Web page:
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Question What does Crowning do for a rifle, and how does one do it if you chop a barrel?

Discussion in 'Anything Airgun Related' started by Dag, May 30, 2015.

  1. Dag

    Dag Pro Poster

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    I realise that it appears to be an internal chamfer or recess at the muzzle but how crucial is it and what tools or methods do members use to achieve it?
    Having seen a couple of articles where it is mentioned it seems to vary between the very coarse use of a large drill bit and the precision use of a hone.
    Can anyone enlighten me please and do those who chop bits off barrels have any problems with crowning?
    Dag
     
  2. HEY HEY ITS HENDO

    HEY HEY ITS HENDO Active Member

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  3. mattyts

    mattyts Donator

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    You can do it a number of ways, either by cutting, on a lathe or grinding, either with a proper stone or bit, or by making your own I've seen people use a dome headed screw in a drill with valve grinding paste.

    It let's the projectile and propellant leave the barrel evenly, and gets rid of any burrs left from cutting.
     
  4. meerkat1

    meerkat1 Keyboard Hero

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    i used a countersink bit seemed to work fine the rifle was still accurate
     
  5. Jackroadkill

    Jackroadkill Donator

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    Have seen a few methods; the ones that stick in my mind are a brass crowning tool (looks a bit like a countersink) and a ball bearing and grinding paste. Have never had any reason to try either of them but no doubt will have a go at some point or other.
     
  6. Stevie Darling

    Stevie Darling Sexual tyrannosaurus

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    Isn't to make smooth transition when the pellet exits the barrel??:)
     
  7. David M

    David M Donator

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    I carbined my springer a few years back the belt and braces method of plugging the barrel with wadding then hacksaw, fine file and set square, then recrowned it using a 10mm dremel grinding ball in a hand drill with fine grinding paste. Whilst turning the drill's handle I rotated the drill's grip in the opposite direction of the bit in circles of about 6". Fairly easy with care and left the gun as accurate as before. I set out doing it to make the rifle more manageable with one of Matt's superb silencers on, BUT, carbining it made a lot louder mussel crack and the silencer then made it sound a bit like it did unsilenced before I cut it about..! I wouldn't have bothered if I'd realized beforehand.....:up:
     
  8. terry1001

    terry1001 Major Poster

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    Crowning is intended to protect the end of the bore from damage and usually takes the form of a recess. It is thought important that the end of the bore is perfectly even so that the projectile leaves the barrel totally aligned with the bore and that the end of the bore is perpendicular to the axis, if it isn't the propellant gases will escape on one side before the other and cause the projectile to be deflected from its natural course.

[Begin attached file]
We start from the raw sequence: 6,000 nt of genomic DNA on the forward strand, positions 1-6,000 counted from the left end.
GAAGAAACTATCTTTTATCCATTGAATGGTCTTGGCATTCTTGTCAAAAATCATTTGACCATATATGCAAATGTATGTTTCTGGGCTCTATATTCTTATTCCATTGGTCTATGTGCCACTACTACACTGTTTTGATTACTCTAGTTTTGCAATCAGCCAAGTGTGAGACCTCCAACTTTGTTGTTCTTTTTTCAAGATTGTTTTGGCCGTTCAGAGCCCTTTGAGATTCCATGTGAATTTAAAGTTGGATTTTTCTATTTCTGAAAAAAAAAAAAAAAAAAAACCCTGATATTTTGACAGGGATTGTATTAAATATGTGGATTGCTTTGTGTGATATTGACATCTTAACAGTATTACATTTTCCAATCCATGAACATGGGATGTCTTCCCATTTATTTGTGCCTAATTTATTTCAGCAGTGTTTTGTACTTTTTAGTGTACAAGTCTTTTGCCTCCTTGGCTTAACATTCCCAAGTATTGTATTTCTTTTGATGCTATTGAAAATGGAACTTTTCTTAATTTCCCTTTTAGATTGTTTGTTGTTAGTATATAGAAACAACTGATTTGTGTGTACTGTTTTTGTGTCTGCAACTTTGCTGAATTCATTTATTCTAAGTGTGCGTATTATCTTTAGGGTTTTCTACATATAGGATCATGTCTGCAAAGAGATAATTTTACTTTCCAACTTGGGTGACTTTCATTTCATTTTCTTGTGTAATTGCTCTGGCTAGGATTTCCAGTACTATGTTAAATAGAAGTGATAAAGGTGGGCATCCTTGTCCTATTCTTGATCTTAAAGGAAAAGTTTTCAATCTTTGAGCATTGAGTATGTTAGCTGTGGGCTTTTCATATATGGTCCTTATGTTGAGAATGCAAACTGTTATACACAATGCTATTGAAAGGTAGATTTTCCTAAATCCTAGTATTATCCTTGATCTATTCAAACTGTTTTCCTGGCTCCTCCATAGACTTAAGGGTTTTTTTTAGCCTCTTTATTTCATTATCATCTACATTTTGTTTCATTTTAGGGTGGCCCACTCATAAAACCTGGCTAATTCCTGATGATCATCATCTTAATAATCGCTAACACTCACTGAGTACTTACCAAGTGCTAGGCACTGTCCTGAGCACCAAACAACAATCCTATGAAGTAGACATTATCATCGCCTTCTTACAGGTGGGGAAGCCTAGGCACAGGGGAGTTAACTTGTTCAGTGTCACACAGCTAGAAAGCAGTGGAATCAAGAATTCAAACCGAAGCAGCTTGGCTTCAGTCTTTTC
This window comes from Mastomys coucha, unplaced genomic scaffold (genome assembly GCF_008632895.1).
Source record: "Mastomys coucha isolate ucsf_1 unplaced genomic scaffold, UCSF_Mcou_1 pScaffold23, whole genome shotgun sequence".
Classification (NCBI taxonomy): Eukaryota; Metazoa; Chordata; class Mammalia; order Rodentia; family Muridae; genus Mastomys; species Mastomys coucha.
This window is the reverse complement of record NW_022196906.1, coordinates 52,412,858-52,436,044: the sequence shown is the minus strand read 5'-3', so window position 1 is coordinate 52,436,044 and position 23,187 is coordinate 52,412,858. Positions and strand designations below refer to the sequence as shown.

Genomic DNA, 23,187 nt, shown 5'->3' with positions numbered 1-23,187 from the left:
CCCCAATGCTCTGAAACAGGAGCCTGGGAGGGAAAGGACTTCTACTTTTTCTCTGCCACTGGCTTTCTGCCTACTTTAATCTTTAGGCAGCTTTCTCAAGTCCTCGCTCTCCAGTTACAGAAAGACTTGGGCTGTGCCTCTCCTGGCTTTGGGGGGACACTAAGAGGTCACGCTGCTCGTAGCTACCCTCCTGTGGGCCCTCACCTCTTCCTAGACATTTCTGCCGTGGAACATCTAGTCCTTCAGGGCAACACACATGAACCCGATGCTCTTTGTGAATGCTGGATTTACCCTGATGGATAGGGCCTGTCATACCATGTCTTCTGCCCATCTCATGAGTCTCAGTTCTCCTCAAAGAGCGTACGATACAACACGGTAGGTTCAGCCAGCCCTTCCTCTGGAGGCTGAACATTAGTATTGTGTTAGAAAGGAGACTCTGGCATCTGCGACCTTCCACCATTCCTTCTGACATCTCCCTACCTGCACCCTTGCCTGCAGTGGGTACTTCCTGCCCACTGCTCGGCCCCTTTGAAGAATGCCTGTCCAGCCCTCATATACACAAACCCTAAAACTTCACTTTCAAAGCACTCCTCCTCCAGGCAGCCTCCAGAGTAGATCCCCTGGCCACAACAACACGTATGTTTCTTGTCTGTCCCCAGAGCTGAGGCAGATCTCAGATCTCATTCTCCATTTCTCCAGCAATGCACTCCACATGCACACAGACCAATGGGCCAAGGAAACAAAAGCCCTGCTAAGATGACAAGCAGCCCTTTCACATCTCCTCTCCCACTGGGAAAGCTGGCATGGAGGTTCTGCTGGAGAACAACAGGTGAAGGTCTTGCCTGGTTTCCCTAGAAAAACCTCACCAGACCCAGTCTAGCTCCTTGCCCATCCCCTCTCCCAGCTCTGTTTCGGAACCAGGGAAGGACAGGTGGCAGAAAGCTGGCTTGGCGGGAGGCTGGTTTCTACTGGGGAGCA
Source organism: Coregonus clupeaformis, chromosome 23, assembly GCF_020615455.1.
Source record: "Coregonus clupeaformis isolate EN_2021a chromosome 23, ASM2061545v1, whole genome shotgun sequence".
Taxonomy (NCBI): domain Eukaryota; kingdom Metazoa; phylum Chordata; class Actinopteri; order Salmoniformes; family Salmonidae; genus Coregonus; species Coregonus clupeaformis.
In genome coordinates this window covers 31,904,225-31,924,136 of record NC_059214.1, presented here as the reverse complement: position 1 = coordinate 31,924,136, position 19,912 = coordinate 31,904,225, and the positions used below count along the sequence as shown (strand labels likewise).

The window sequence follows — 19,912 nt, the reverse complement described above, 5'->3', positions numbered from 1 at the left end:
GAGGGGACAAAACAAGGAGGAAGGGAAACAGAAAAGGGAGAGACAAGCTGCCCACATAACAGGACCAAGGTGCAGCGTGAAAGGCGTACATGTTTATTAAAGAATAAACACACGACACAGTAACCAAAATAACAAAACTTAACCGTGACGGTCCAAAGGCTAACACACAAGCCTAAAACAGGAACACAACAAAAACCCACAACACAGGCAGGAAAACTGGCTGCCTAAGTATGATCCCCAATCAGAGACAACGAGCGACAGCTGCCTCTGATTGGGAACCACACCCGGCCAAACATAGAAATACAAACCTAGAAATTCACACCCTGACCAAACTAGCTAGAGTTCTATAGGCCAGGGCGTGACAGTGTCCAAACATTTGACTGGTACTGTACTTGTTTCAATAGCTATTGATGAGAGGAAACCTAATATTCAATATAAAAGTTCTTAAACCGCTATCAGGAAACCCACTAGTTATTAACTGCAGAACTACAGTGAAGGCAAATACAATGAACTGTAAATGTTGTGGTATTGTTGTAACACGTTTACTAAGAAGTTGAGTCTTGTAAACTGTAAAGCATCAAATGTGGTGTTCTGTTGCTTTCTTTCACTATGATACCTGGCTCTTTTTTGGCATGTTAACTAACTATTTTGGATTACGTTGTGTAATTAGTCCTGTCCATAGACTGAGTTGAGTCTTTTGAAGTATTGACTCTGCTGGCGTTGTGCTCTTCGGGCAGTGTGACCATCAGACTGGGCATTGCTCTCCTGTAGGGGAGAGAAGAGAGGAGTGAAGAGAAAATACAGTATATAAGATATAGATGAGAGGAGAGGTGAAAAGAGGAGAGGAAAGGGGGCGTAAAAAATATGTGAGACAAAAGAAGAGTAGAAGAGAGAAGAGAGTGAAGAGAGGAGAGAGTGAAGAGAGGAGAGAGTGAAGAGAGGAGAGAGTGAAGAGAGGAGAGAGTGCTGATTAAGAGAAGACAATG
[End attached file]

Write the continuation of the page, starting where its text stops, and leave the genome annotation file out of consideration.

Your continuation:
When making the crown the important thing is to get it concentric with the bore so the preferred method is to produce it on a lathe with the barrel set up so that the bore is running true, not the outside of the barrel. If there is some slight damage to an existing crown it can probably be polished out but anything more than that would require it to be re-cut from scratch, likely causes include wear from cleaning rods inserted from the muzzle etc although most rods are much softer than the steel of the barrel. Trying to make a new crown using hand tools is likely to be difficult and may make the problem much worse rather than curing it.
     
  9. Dag

    Dag Pro Poster

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    Very interesting and thanks for the link. Looking on the internet this evening there seem to be a number of articles which concur with the one above and whilst some folk would argue precision turning is necessary there are many others who advocate hand crowning with, as Matty has mentioned, the simplest and cheapest of equipment. I can see rhe argument for clean and symmetrical exit of gas or air but the shape of the crowning seems just as important inasmuch as some barrel muzzles have obviously been recessed rather than just chamfered or finished with a radius.
    Thanks for all the replies and suggestions.
    Dag
    See also: http://www.thehighroad.org/archive/index.php/t-625029.html
     
  10. oliver13

    oliver13 Donator

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    I've done it with a big brass roundhead screw & grinding paste, it was a bit of a long drawn out process, even mounted in a drill. I think if I do it again I'll try some kind of countersunk bit.
     
  11. oliver13

    oliver13 Donator

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    I've done it with a big brass roundhead screw & grinding paste, it was a bit of a long drawn out process, even mounted in a drill. I think if I do it again I'll try some kind of countersunk bit.
     

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